Benoît Hamon: Parti Socialiste (mainstream left): 6.35%

    Others: 8.79%

    Detailed results

    Regions won by Macron
    Brittany (North West France)
    Île de France (Paris region)
    Pays de la Loire (North West France)
    Nouvelle-Aquitaine (South West France)
    Auvergne et Rhône-Alpes (South Central France)
    Guadeloupe (Caribbean)
    Wallis and Futuna (South Pacific)

    Regions won by Le Pen
    Normandy (North France)
    Hauts-de-France (North East France)
    Grand Est (East france)
    Bourgogne-Franche-Comté (Central/East France)
    Centre-Val de Loire (Central France)
    Provence-Alps-Côte d’Azur (South East France)
    Occitaine (South/South West France)

    Regions won by Fillon
    Saint Martin/Saint Barthélemy (Caribbean)
    French Polynesia
    Mayotte (Island off the east coast of Africa)
    New Caledonia

    Regions won by Mélenchon
    St Pierre and Miquelon (Island off the coast of Newfoundland)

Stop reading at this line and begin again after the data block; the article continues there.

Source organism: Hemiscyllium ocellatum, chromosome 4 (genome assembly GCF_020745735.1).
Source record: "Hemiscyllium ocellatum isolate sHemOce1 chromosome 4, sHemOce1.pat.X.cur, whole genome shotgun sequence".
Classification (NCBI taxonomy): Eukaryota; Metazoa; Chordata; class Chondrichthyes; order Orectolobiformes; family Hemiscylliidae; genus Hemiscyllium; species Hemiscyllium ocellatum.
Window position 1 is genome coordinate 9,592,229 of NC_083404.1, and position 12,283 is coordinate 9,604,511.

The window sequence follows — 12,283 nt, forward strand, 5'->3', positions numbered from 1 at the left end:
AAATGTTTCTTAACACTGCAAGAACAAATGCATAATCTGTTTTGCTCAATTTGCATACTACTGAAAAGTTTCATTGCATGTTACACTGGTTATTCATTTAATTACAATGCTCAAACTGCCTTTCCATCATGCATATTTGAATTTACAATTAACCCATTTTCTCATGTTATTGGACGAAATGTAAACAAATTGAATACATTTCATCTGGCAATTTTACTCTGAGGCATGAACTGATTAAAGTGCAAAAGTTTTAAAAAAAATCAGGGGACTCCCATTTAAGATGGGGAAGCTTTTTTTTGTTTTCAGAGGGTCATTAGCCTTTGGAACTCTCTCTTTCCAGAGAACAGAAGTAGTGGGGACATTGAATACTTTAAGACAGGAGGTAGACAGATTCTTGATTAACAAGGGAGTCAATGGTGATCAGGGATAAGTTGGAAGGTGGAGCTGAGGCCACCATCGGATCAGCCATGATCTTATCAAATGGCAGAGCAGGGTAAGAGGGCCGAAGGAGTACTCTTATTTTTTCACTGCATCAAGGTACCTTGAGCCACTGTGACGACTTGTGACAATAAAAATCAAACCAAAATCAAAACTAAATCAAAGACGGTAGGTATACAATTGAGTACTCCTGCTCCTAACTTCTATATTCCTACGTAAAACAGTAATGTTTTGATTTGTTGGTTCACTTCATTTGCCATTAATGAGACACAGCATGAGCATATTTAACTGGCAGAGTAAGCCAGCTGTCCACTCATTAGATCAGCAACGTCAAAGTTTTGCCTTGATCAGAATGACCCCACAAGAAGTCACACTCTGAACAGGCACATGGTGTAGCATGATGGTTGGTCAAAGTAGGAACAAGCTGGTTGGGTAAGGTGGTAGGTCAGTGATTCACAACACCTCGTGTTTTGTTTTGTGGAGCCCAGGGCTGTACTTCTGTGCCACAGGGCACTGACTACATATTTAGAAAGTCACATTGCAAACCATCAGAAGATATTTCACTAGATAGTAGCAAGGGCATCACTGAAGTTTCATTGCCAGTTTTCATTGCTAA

Martinique (Caribbean)
    French Guiana (South America)
    La Réunion (Indian ocean off the coast of Africa)

  24. This is the third time since Trump won the U.S. presidential election that a far right candidate in Europe has got less percentage share than what the polls were indicating.

  25. Anzac Day tomorrow. The chest-thumpers and ‘patriots’ will be out in force blathering about sacrifice and ‘saving’ Australia. Then our PM and defence chiefs will leave the dawn services and the marches and go back to trying to drag us into a lovely new war, possibly a nuclear one, to support a deluded maniac on the other side of the planet. Won’t that be lovely!

    Pardon my cynicism. It’s hard not to be a cynic on Anzac Day. You know none of them mean any of the things they say in their pre-written speeches, it’s all bullshit, blather, hype and trite, empty words.